It seems that the more places I see and experience, the bigger I realize the world to be. The more I become aware of, the more I realize how relatively little I know of it, how many places I have still to go, how much more there is to learn.
Travel changes you. As you move through this life and this world you change things slightly, you leave marks behind, however small. And in return, life — and travel — leaves marks on you.
The journey is part of the experience — an expression of the seriousness of one’s intent. One doesn’t take the A train to Mecca.
Having just finished reading Jonny Steinberg’s latest book on HIV/AIDS, called The Three Letter Plague, many feelings and thoughts swirl through my head. It is a shocking, sad, depressing, yet uplifting and insightful book – all at the same time – and should be required reading for opinion formers in South Africa.
Steinberg spent much time in villages in Lusikisiki in the Eastern Cape and followed a young man he calls Sizwe around, while investigating the nurse-based ARV programme initiated by Doctors Without Borders in the area.
Many things in the book confirms what most informed readers would already know: that HIV carries a serious stigma in this country; that many people in South Africa are confused about the causes of HIV and how to treat it; that the HIV epidemic has strong political undertones in South Africa because of our history of colonialism and apartheid.
But what forcefully struck me about the book is the sensitive and nuanced way in which Steinberg exposes the complexities of this epidemic in a rural area utterly unfamiliar to a white middle class person like myself. He takes the reader into villages where cars and even television sets are never seen and where people negotiate the complex relationship between their own traditions and the Western influences in often surprising ways.
Reading the book made me realise again how little some of us city folk know about the lives of people living in many rural parts of South Africa and how complex the relationship is that some people have with the Western/colonial/white world that many of us in the chattering classes belong to or take for granted.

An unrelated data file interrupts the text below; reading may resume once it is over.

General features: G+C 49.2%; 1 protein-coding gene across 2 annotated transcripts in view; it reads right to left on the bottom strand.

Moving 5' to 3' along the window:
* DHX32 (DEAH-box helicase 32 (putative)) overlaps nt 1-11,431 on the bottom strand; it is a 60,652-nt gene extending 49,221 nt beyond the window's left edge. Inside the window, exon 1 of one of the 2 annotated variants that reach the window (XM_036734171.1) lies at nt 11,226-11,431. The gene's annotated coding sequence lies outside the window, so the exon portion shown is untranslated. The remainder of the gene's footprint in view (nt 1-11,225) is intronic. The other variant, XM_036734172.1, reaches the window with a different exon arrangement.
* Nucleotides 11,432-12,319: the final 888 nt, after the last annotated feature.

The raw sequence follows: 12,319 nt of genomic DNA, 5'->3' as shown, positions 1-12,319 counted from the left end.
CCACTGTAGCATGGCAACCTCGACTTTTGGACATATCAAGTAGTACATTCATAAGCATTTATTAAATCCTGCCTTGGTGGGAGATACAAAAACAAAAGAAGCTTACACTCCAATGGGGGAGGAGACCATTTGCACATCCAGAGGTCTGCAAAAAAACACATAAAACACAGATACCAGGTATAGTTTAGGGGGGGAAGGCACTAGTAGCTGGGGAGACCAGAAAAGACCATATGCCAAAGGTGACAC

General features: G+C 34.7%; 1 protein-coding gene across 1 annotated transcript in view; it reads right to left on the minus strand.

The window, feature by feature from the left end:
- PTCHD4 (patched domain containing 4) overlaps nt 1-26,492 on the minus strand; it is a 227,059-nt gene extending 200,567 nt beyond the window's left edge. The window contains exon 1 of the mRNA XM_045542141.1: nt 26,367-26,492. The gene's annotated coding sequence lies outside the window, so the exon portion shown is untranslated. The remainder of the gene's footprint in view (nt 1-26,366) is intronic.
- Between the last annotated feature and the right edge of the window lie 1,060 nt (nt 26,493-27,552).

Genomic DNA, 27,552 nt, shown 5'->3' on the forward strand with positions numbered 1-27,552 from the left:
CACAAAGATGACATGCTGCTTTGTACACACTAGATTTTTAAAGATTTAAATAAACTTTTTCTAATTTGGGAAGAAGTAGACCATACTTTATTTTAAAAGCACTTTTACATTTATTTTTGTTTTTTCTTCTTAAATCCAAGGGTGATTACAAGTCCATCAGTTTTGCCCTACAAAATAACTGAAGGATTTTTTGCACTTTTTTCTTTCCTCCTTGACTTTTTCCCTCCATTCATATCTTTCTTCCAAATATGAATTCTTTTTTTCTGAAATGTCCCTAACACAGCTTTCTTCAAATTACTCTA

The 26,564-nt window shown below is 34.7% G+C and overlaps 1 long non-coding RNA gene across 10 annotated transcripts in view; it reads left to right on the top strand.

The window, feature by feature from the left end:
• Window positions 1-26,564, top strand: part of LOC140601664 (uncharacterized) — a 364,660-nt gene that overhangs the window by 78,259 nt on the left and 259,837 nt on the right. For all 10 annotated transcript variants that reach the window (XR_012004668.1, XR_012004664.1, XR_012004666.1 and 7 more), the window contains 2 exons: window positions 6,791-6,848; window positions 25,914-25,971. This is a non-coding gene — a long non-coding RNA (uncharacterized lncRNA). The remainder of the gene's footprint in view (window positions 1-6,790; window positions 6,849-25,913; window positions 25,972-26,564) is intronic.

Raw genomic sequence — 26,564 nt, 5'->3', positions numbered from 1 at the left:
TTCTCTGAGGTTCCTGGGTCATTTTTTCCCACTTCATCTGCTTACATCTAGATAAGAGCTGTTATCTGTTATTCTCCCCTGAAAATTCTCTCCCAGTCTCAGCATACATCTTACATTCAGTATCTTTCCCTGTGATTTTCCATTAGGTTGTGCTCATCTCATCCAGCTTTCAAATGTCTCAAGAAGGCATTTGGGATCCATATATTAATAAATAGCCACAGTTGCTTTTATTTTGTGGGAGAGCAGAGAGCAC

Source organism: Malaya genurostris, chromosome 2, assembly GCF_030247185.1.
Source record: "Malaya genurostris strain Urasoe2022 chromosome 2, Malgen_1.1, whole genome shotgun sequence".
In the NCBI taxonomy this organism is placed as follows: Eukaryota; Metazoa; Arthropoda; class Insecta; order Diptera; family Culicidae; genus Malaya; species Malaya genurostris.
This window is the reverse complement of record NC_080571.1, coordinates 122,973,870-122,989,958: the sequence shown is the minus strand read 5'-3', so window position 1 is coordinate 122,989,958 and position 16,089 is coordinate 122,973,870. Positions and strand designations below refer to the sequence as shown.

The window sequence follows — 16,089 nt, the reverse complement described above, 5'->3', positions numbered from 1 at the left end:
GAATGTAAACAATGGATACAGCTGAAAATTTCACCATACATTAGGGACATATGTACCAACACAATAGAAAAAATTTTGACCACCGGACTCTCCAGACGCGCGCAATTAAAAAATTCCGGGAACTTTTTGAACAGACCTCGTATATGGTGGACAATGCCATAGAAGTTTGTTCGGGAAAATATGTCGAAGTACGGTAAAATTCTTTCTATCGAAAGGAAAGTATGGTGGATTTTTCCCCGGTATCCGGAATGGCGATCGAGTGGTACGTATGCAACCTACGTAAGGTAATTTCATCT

I like the fact that he highlights the fantastic work done by some of these folks in some of the villages and that he portrays the heroic dignity and strength of especially some of the rural woman in these parts, while at the same time discussing the often vicious and selfish attitudes and behaviour of others. He does not shy away from talking about the more difficult aspects of a culture that to some extent have been decimated by the colonial experience.
It seems to me the book goes a long way to explain – without justifying – the AIDS denialism/dissidence of President Mbeki by focusing on the relationship that especially rural black men have with the epidemic and the life-saving ARV’s. He points out that these ARV’s are seen by some as an invention of western white doctors and that many black men feel humiliated about having to rely on them. By relying on ARV’s, he argues, some people might feel that they would once again be enslave by the white man.
Paradoxically, despite this highly sensitive and even sympathetic look at the culture and beliefs of people living around Lusikisiki, it seems to me the book indirectly shines a harsh light on President Thabo Mbeki’s “leadership” on HIV/AIDS. As a self-proclaimed intellectual and as a compassionate leader, one would think that the President would have confronted these issues in a sensitive but firm manner in order to help people overcome the stigma of HIV and the stigma associated with taking ARV’s.
Yet, after reading this book I wonder whether the President himself is not perhaps the prisoner of shame and fear and whether he has not failed the very people whose lives depended on him transcending these colonially instilled feelings of fear and shame.
Steinberg makes clear that even if President Mbeki had confronted the fears and stigma head on, had publicly gone for an HIV test and had championed the use of ARV’s, there would still have been those who would not have tested and would not have arrived at clinics before it was too late.
But I cannot help but think that strong leadership on this could have saved countless lives and that the tragedy of Mbeki’s Presidency and of the history of HIV in South Africa over the past ten years has been that he has not been able to do that because he has not addressed his own demons.
In any event, this is a book that might open many eyes and might – unexpectedly – even garner some sympathy for our desperately flawed President and his unconscionable attitude towards HIV/AIDS.BACK TO TOP